Fr. Dave’s Homily for June 3rd Proper 4

PROPER #4..Series B

Saint Andrew’s Episcopal (June 3rd, 2018)

Title: Couldn’t it wait until Sunday??

Text: Mark 2: 23-3:6

Our Gospel for this 2nd Sunday after the great feast of Pentecost records a nasty verbal confrontation between Jesus of Nazareth and the Pharisees (the religious “know-it-alls” of Jesus day).  The issue in dispute that Saturday morning was one of the most sacred traditions of the Jewish faith…the “KEEPING” of the Sabbath Day…the 4th of God’s Ten Commandments: “Remember the Sabbath Day and Keep it Holy…Six days you shall labor and do all your work but the seventh day(the last day of the week; Saturday) is a Sabbath to the Lord your God; in it you shall not do ANY work”.

Now, to us living in the 21st Century America…a totally secular culture, this dispute may seem trivial and outdated (like the Blue Laws which regulated human behavior on Sundays in a by-gone era in this country) but believe me, it was anything but a trivial matter to the religious folks of Jesus’ day…it was urgently important. And Jesus’ behavior that Saturday morning…his decision to heal a man with a withered hand…was an unambiguous violation of God’s Holy Law…it was extremely offensive  to God-fearing and Law-abiding Jews, and make no mistake about it…it is one of the reasons (not the only reason, but one of the reasons)  the Jewish religious establishment  came to the inescapable conclusion that Jesus of Nazareth posed a significant threat to some of their most sacred religious traditions, and that, ultimately, he would have to be silenced…Jesus would have to die.

So, here is the question that has been rattling around in my brain this week:  Why couldn’t Jesus have waited until SundayWhy did he have to straighten the man’s hand on Saturday??  After all, this man (who hadn’t even asked Jesus to heal him) wasn’t facing a “life or death” situation…I’m sure another couple of hours wouldn’t make all that much difference.  I wonder why Jesus didn’t quietly and unobtrusively approach the man and whisper, “My heart goes out to you and I feel your pain (I really do)…and I want to help (and I will help)…but, at this stage in my public ministry,  I just can’t risk alienating the religious leaders by healing you this morning…but, if you will meet me here at sundown (after the Sabbath is over) then I will be pleased to heal you hand and put an end to your suffering.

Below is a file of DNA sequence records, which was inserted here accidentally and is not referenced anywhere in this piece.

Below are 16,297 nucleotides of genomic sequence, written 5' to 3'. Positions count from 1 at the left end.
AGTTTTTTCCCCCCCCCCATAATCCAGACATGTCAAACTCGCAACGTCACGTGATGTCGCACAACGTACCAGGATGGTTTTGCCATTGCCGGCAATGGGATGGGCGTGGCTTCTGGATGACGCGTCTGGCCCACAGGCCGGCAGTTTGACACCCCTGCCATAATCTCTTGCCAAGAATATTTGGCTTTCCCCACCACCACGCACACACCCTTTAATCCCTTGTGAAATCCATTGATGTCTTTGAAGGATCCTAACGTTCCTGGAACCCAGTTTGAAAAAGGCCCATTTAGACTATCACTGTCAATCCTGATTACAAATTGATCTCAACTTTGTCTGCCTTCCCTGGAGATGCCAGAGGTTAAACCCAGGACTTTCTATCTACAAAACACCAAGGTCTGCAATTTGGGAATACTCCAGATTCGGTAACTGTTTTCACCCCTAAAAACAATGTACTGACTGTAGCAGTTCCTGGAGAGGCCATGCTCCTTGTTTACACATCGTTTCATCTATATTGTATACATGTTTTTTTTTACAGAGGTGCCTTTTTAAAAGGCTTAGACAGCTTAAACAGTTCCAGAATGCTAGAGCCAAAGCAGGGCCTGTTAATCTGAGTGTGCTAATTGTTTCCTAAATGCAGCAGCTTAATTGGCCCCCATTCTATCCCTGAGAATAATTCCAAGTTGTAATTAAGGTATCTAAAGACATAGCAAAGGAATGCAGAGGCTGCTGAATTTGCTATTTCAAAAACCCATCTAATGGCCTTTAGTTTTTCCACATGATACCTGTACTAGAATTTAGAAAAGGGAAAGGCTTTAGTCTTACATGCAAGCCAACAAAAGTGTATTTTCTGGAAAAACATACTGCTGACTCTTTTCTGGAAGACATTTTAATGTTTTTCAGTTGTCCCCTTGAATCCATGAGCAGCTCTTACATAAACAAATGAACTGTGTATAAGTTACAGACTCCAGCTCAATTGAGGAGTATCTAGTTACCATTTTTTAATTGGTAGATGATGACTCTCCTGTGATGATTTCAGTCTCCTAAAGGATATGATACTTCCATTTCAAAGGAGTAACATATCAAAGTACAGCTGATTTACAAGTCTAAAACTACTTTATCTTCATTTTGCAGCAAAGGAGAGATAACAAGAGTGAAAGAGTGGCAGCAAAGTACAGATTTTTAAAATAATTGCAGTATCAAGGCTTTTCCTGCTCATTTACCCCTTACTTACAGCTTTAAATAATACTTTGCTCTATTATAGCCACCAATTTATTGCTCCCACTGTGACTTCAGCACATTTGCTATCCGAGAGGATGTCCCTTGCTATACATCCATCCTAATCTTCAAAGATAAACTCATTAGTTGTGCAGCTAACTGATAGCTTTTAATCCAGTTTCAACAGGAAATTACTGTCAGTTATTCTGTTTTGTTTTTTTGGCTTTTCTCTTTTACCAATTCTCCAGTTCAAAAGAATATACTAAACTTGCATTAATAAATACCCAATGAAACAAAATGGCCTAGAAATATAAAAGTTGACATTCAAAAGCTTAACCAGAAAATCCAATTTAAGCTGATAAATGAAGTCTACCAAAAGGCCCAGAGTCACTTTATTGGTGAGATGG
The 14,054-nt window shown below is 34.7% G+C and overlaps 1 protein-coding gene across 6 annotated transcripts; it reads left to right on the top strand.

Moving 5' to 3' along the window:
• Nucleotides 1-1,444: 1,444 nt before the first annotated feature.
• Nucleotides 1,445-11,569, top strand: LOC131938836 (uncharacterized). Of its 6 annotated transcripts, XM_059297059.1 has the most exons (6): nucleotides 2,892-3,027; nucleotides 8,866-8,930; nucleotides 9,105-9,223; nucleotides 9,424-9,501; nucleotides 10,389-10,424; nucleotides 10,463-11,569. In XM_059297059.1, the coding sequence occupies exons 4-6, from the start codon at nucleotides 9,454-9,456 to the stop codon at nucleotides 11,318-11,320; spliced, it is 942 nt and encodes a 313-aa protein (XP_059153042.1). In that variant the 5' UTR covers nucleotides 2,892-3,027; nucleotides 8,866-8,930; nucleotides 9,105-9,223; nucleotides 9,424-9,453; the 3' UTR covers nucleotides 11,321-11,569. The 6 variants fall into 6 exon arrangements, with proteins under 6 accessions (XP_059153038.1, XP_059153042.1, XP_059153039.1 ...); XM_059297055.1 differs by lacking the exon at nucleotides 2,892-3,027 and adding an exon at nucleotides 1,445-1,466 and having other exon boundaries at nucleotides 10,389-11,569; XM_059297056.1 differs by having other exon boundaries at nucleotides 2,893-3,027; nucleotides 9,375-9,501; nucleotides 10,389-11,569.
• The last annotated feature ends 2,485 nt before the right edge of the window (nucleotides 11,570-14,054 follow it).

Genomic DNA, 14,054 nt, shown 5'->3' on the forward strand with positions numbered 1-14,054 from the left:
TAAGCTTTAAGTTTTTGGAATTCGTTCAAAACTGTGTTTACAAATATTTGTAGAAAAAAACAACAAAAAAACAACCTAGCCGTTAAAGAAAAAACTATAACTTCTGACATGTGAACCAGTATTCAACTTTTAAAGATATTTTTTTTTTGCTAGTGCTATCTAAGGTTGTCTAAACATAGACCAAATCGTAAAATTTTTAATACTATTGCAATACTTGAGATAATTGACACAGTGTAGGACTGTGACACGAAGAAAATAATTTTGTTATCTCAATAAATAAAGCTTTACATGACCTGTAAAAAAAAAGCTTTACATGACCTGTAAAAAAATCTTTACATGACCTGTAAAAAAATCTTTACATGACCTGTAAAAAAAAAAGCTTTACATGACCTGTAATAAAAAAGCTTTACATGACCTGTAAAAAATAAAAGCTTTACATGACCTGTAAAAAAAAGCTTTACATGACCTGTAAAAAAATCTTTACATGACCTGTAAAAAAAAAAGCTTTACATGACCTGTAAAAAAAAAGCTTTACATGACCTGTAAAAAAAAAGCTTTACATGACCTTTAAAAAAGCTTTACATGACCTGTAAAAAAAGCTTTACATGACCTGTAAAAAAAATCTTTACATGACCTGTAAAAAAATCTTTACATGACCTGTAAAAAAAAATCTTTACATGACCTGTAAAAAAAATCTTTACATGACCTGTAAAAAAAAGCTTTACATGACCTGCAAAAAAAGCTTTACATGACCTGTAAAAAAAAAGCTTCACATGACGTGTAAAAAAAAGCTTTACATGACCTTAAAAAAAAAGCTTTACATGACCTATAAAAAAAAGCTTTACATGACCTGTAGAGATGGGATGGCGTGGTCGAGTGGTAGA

Why couldn’t Jesus have waited until Sunday???  If he waited he could have accomplished the same end…the healing of this unfortunate man, and avoided a messy and unpleasant religious controversy.  That’s the question I would like for us to ponder for a few moments this morning: WHY…why didn’t Jesus wait until Sunday to bring healing/wholeness to this Son of Abraham…this man with a withered hand? Here is what I think:

I think Jesus didn’t wait until Sunday because there are some things that are more important than maintaining peace/harmony/tranquility in the religious community.

PROPER #4..Series B

Saint Andrew’s Episcopal (June 3rd, 2018)

Title: Couldn’t it wait until Sunday??

Text: Mark 2: 23-3:6

Our Gospel for this 2nd Sunday after the great feast of Pentecost records a nasty verbal confrontation between Jesus of Nazareth and the Pharisees (the religious “know-it-alls” of Jesus day).  The issue in dispute that Saturday morning was one of the most sacred traditions of the Jewish faith…the “KEEPING” of the Sabbath Day…the 4th of God’s Ten Commandments: “Remember the Sabbath Day and Keep it Holy…Six days you shall labor and do all your work but the seventh day(the last day of the week; Saturday) is a Sabbath to the Lord your God; in it you shall not do ANY work”.

Now, to us living in the 21st Century America…a totally secular culture, this dispute may seem trivial and outdated (like the Blue Laws which regulated human behavior on Sundays in a by-gone era in this country) but believe me, it was anything but a trivial matter to the religious folks of Jesus’ day…it was urgently important. And Jesus’ behavior that Saturday morning…his decision to heal a man with a withered hand…was an unambiguous violation of God’s Holy Law…it was extremely offensive  to God-fearing and Law-abiding Jews, and make no mistake about it…it is one of the reasons (not the only reason, but one of the reasons)  the Jewish religious establishment  came to the inescapable conclusion that Jesus of Nazareth posed a significant threat to some of their most sacred religious traditions, and that, ultimately, he would have to be silenced…Jesus would have to die.